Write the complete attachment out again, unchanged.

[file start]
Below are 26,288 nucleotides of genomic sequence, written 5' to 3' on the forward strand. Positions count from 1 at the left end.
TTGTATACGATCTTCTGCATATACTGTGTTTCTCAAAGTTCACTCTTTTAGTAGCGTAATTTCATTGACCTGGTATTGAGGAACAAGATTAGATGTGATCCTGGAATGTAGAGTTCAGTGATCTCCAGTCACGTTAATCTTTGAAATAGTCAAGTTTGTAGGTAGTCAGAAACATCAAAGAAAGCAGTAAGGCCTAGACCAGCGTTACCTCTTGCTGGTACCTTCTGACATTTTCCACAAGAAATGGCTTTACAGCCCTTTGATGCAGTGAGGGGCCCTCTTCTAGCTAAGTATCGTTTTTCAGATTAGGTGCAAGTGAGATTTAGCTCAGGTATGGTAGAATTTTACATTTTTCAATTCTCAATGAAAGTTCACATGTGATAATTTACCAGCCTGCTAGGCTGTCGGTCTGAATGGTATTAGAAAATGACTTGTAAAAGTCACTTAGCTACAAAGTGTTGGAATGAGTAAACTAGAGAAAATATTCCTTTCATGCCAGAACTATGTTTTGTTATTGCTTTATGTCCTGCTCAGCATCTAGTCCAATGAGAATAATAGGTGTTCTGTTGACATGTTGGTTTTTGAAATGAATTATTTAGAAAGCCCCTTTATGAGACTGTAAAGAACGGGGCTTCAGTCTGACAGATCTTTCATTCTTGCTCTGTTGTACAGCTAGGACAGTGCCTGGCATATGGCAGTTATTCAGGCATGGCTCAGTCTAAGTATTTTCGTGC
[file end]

Below are 26,288 nucleotides of genomic sequence, written 5' to 3' on the forward strand. Positions count from 1 at the left end.
TTGTATACGATCTTCTGCATATACTGTGTTTCTCAAAGTTCACTCTTTTAGTAGCGTAATTTCATTGACCTGGTATTGAGGAACAAGATTAGATGTGATCCTGGAATGTAGAGTTCAGTGATCTCCAGTCACGTTAATCTTTGAAATAGTCAAGTTTGTAGGTAGTCAGAAACATCAAAGAAAGCAGTAAGGCCTAGACCAGCGTTACCTCTTGCTGGTACCTTCTGACATTTTCCACAAGAAATGGCTTTACAGCCCTTTGATGCAGTGAGGGGCCCTCTTCTAGCTAAGTATCGTTTTTCAGATTAGGTGCAAGTGAGATTTAGCTCAGGTATGGTAGAATTTTACATTTTTCAATTCTCAATGAAAGTTCACATGTGATAATTTACCAGCCTGCTAGGCTGTCGGTCTGAATGGTATTAGAAAATGACTTGTAAAAGTCACTTAGCTACAAAGTGTTGGAATGAGTAAACTAGAGAAAATATTCCTTTCATGCCAGAACTATGTTTTGTTATTGCTTTATGTCCTGCTCAGCATCTAGTCCAATGAGAATAATAGGTGTTCTGTTGACATGTTGGTTTTTGAAATGAATTATTTAGAAAGCCCCTTTATGAGACTGTAAAGAACGGGGCTTCAGTCTGACAGATCTTTCATTCTTGCTCTGTTGTACAGCTAGGACAGTGCCTGGCATATGGCAGTTATTCAGGCATGGCTCAGTCTAAGTATTTTCGTGC